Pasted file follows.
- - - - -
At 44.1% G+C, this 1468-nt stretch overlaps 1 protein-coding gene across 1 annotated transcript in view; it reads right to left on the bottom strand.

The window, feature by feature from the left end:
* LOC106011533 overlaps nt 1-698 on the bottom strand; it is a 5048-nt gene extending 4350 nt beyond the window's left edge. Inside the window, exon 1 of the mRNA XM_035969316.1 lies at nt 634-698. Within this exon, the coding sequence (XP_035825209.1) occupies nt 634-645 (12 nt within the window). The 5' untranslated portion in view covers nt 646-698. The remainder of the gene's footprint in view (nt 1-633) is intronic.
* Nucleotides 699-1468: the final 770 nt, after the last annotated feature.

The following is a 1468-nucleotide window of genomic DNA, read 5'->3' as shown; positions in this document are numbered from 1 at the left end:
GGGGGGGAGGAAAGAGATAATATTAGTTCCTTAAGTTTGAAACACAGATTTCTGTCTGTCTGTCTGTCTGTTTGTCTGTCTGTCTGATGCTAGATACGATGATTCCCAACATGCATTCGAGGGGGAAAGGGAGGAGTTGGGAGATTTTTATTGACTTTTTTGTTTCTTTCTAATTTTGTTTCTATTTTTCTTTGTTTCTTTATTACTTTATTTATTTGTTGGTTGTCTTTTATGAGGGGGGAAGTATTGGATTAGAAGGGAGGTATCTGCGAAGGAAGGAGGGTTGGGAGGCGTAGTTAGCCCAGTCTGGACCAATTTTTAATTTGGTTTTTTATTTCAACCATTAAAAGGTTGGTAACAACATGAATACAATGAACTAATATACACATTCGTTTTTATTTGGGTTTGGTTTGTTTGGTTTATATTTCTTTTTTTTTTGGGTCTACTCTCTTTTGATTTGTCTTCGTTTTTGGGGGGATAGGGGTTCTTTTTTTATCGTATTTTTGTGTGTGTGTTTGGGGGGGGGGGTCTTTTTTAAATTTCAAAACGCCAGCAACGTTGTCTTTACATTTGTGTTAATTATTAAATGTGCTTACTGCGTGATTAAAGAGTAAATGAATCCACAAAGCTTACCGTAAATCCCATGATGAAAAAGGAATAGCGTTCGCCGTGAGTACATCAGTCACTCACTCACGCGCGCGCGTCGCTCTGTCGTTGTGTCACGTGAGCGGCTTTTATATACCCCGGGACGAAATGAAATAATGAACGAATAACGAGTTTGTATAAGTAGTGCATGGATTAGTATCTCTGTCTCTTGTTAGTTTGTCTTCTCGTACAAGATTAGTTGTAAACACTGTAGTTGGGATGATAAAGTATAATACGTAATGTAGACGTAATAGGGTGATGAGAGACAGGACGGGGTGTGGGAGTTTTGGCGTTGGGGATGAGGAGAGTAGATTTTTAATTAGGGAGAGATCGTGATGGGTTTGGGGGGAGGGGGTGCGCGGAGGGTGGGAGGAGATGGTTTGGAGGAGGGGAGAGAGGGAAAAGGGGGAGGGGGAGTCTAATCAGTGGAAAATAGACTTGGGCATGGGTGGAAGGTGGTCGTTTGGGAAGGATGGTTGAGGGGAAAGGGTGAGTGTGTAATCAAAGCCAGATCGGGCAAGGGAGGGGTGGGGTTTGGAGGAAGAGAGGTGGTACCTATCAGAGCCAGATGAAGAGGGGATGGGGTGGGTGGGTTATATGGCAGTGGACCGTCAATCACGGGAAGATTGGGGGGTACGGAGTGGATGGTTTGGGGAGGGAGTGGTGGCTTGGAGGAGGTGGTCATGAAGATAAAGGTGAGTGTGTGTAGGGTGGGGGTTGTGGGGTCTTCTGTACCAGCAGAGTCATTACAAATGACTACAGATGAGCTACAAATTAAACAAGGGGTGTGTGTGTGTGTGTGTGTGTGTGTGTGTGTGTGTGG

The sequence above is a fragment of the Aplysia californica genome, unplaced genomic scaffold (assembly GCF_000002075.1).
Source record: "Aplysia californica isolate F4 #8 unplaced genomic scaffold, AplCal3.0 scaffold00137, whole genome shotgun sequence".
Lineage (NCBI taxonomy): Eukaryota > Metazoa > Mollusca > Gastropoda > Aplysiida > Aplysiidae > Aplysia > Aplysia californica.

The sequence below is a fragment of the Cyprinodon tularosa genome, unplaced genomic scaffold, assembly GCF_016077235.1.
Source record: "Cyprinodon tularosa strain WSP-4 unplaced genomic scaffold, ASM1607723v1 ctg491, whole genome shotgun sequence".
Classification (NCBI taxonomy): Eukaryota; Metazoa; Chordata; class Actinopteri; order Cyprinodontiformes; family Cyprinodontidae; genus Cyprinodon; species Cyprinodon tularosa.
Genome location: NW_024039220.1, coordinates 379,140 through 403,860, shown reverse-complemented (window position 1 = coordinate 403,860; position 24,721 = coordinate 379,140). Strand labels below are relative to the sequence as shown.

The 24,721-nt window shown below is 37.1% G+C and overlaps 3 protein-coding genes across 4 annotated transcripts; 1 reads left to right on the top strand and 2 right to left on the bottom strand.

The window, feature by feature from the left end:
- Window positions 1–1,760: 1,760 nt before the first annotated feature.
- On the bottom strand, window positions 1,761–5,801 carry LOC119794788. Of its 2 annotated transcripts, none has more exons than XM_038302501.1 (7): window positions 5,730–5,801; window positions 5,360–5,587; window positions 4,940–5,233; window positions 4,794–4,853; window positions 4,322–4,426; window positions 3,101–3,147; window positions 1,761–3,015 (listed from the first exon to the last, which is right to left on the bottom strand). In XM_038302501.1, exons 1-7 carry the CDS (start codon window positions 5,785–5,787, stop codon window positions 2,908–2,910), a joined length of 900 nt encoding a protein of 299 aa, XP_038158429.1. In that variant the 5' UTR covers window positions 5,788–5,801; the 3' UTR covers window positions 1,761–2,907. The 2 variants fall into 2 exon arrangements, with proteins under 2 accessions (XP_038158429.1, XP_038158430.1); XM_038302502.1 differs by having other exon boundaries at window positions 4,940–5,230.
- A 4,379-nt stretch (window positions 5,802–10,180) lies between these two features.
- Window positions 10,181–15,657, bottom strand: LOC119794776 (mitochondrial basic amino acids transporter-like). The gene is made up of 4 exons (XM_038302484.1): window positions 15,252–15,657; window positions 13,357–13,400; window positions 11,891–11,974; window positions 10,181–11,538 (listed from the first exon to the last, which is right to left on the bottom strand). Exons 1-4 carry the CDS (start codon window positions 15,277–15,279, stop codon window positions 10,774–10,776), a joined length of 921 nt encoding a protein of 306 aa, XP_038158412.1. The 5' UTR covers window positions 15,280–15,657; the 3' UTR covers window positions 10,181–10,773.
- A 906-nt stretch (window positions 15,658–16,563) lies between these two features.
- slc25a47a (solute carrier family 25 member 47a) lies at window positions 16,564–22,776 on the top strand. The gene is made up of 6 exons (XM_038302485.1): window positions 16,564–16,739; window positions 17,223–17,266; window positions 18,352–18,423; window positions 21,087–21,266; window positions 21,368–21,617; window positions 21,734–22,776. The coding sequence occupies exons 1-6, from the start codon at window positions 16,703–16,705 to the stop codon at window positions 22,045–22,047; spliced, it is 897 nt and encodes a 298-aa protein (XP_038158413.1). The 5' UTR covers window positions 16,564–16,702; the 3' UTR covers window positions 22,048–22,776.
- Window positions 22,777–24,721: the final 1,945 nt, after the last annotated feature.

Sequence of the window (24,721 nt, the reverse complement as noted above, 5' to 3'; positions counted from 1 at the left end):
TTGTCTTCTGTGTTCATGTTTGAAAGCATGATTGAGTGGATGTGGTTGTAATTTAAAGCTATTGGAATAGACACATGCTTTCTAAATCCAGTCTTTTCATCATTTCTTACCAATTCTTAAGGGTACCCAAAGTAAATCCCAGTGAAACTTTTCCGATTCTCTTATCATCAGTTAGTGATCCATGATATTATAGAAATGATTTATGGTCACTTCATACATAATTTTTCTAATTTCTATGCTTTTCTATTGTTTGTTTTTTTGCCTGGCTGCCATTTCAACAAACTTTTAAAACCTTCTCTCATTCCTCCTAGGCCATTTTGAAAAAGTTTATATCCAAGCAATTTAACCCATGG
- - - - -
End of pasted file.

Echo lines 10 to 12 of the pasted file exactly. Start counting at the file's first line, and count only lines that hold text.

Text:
The sequence below is a fragment of the Cyprinodon tularosa genome, unplaced genomic scaffold, assembly GCF_016077235.1.
Source record: "Cyprinodon tularosa strain WSP-4 unplaced genomic scaffold, ASM1607723v1 ctg491, whole genome shotgun sequence".
Classification (NCBI taxonomy): Eukaryota; Metazoa; Chordata; class Actinopteri; order Cyprinodontiformes; family Cyprinodontidae; genus Cyprinodon; species Cyprinodon tularosa.